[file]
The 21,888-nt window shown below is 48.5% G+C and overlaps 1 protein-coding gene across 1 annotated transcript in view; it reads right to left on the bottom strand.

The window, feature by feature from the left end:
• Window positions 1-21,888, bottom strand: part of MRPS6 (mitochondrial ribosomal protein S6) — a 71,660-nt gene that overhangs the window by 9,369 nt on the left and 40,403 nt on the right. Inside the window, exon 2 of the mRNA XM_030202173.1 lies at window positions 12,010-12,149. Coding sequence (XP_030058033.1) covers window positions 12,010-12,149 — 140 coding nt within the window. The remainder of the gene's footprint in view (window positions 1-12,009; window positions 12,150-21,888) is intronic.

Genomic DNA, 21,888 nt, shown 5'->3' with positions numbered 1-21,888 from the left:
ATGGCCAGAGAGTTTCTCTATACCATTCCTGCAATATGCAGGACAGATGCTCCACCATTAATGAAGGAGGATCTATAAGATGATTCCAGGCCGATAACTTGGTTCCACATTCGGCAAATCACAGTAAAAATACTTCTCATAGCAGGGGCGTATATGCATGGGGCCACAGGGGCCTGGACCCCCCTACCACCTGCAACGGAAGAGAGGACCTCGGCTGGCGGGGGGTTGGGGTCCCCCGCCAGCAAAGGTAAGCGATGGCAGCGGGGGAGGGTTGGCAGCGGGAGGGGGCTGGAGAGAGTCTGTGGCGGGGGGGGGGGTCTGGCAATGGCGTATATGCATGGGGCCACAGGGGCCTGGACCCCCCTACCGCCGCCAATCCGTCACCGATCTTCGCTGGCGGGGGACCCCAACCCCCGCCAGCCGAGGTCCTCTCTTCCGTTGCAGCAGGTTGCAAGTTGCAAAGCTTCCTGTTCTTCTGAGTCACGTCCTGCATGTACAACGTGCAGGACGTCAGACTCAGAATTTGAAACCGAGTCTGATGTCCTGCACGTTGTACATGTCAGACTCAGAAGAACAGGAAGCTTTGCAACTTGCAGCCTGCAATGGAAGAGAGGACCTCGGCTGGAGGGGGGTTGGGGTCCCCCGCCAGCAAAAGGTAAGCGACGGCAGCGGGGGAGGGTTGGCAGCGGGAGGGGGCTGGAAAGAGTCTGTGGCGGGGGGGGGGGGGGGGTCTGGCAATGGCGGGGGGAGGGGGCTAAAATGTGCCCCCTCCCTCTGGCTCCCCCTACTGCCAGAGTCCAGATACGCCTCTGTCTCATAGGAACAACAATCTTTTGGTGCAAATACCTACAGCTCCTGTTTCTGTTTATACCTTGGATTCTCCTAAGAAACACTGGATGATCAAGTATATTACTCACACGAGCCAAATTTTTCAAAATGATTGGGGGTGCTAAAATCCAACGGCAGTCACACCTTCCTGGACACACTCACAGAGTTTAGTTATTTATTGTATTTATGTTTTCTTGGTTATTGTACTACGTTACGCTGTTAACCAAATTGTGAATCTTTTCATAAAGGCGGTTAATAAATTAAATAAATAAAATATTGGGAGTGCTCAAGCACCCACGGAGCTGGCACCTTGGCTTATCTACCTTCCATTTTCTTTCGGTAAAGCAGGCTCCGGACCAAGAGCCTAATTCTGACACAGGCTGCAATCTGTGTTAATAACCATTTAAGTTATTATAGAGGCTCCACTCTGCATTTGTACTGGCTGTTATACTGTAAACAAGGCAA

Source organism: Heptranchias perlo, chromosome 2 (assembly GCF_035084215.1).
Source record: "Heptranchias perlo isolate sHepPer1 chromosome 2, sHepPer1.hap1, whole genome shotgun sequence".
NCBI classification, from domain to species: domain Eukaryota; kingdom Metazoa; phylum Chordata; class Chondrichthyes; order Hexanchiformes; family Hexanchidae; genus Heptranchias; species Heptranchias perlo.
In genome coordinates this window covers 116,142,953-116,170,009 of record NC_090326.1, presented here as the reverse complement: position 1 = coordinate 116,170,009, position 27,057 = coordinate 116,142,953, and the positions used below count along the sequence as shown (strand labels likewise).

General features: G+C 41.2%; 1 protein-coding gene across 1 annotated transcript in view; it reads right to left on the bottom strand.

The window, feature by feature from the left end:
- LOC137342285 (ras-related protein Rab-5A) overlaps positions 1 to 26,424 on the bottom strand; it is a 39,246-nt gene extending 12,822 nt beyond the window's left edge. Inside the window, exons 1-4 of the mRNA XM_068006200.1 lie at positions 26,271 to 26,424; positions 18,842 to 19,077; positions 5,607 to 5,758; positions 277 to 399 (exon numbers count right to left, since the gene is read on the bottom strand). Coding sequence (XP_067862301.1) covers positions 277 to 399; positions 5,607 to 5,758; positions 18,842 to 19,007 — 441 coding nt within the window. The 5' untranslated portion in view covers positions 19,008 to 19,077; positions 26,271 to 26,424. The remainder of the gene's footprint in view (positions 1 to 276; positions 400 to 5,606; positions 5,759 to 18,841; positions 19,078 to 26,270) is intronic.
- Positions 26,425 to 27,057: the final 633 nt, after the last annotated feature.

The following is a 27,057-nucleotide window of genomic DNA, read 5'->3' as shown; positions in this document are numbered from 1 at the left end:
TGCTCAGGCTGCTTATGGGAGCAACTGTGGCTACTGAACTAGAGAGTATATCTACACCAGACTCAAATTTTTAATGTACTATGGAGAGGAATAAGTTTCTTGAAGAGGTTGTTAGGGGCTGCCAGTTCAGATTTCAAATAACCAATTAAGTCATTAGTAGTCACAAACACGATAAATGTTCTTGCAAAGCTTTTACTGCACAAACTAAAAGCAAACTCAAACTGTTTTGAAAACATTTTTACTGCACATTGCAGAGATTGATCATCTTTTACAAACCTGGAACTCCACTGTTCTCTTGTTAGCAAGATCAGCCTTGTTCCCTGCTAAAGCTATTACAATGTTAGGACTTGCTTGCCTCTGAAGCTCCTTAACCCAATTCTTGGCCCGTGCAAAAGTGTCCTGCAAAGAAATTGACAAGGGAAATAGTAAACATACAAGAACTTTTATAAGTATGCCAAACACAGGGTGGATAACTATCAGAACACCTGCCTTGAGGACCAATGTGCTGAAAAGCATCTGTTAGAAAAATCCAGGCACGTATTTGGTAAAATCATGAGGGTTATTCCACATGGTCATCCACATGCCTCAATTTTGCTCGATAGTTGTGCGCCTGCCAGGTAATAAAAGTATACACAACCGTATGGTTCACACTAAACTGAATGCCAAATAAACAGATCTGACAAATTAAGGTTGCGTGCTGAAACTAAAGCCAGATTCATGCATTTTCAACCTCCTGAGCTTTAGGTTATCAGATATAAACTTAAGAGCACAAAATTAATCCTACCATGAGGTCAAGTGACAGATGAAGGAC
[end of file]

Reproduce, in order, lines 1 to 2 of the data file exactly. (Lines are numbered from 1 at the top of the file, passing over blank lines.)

The 21,888-nt window shown below is 48.5% G+C and overlaps 1 protein-coding gene across 1 annotated transcript in view; it reads right to left on the bottom strand.

The window, feature by feature from the left end: